Here's another passage which caught my eye this time in Republic I. This one is right after Thrasymachus enters the discussion for the first time. You will recall, he tells Socrates not to define justice as what is advantageous or profitable, and then, with derision, he predicts that Socrates will not, after all, attempt to give a definition but will merely ask questions and refute answers that other people give. Once again, the Griffith translation:
"Anything to allow Socrates to play his usual trick--not answer the question himself, but wait for someone else to answer it, and then take what he says and try to prove it wrong."This puzzles me because it seems as if Socrates is saying that it is not possible to try to answer a question, without being convinced that one knows the answer. And yet this seems wrong: Couldn't one answer, rather, with what seems likely? If, to save the claim, one wants to insist that someone who says what seems likely to him knows that it seems likely, then the claim becomes empty, because presumably everyone always knows what seems true to him.
"Really, my dear fellow!" I said. "How could anyone answer the question if for a start (prw=ton me\n) he didn't know the answer--didn't so much as claim to know it (mh\ ei)dw\j mhde\ fa/skwn ei)de/nai)--and on top of that, even supposing he did have some idea on the subject (ei)/ ti kai\ oi)/etai), if he'd been told by a man of some authority not to say any of the things he thought (mhde\n e)rei= w(=n h(gei=tai )? No, it makes much more sense for you to speak. You're the one who claims to know the answer (fh\|j ei)de/nai) and have something to say." (337e4-338a1)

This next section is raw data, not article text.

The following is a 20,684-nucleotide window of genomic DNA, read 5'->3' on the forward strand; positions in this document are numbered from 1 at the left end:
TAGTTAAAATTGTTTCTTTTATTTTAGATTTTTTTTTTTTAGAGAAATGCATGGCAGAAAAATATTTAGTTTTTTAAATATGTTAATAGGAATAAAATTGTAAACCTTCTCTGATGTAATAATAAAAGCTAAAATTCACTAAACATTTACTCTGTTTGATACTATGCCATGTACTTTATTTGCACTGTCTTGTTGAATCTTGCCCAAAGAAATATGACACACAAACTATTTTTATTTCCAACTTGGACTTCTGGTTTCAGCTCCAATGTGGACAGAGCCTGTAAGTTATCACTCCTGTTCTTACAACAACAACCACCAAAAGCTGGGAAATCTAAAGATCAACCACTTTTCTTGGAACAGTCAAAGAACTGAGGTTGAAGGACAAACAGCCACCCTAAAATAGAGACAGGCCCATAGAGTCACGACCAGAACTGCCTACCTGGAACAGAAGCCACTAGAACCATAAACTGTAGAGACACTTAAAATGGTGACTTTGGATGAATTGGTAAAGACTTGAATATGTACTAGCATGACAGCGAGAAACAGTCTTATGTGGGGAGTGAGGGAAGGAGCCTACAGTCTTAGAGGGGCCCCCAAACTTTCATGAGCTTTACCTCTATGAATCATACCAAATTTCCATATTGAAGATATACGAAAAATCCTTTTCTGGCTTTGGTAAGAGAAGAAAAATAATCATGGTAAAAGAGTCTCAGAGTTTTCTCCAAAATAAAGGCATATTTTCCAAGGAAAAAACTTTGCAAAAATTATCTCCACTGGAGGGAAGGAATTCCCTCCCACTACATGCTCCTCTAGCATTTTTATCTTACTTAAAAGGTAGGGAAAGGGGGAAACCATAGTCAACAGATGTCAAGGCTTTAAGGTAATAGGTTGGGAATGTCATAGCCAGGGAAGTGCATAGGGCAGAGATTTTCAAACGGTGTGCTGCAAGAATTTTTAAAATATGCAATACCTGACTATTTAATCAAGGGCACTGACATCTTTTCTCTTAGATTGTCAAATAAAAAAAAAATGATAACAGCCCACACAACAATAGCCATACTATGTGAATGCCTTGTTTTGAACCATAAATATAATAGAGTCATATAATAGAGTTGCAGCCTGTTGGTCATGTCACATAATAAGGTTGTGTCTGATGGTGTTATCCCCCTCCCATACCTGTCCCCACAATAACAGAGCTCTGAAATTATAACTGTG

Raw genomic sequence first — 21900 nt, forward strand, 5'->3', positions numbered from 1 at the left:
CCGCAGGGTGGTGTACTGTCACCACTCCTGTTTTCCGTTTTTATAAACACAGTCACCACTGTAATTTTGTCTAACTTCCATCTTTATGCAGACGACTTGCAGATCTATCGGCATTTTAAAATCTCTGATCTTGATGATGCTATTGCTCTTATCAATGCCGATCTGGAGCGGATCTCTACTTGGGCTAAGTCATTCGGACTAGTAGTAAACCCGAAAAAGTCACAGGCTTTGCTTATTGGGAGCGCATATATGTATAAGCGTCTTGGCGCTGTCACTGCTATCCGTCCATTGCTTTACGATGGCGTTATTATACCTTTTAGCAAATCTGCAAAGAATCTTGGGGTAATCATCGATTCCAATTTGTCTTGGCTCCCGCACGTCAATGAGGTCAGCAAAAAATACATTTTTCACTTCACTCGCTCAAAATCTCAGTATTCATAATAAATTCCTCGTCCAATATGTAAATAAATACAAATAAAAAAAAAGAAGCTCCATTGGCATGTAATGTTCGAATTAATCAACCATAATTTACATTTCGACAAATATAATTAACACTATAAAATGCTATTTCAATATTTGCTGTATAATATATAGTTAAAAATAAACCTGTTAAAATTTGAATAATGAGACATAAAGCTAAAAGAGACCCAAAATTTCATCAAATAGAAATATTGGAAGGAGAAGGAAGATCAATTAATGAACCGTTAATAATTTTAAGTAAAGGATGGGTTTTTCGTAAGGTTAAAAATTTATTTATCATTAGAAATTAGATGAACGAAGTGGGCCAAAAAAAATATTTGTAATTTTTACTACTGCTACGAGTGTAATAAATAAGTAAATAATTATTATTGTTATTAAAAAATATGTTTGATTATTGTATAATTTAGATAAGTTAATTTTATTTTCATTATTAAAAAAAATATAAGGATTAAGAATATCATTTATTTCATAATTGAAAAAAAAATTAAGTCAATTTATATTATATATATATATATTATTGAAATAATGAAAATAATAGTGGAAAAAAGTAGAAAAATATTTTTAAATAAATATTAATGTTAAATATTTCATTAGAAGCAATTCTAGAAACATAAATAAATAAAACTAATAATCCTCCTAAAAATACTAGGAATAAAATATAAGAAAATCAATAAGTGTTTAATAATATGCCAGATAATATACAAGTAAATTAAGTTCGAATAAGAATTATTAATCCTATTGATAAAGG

Also, is the 'method of hypothesis' of other dialogues perhaps developed with a view to this? That is, someone who thought that one could genuinely answer a question only if one knew the answer might think that a hypothetical answer would be a way of loosening, in a sense, the restriction. (One knows that the hypothetical claim is true but cannot assert the antecedent or consequent.)
Also, Socrates claims elsewhere that he knows that he does not know. Does that imply, then, that there are only a few questions that he could answer, but these are only about his own knowledge? (Presumably he could say, "No", if asked, as here, whether he can give a definition of justice.)
Or am I misreading the passage because "for a start ... to know" and "on top of that ... have some idea" is an example of what lawyers call "pleading on a hypothesis" and what Socrates is saying is that he could answer, if he had some idea (which falls short of knowledge), but even then he couldn't give his answer to Thrasymachus, who has ruled out the alternatives he would be likely to offer?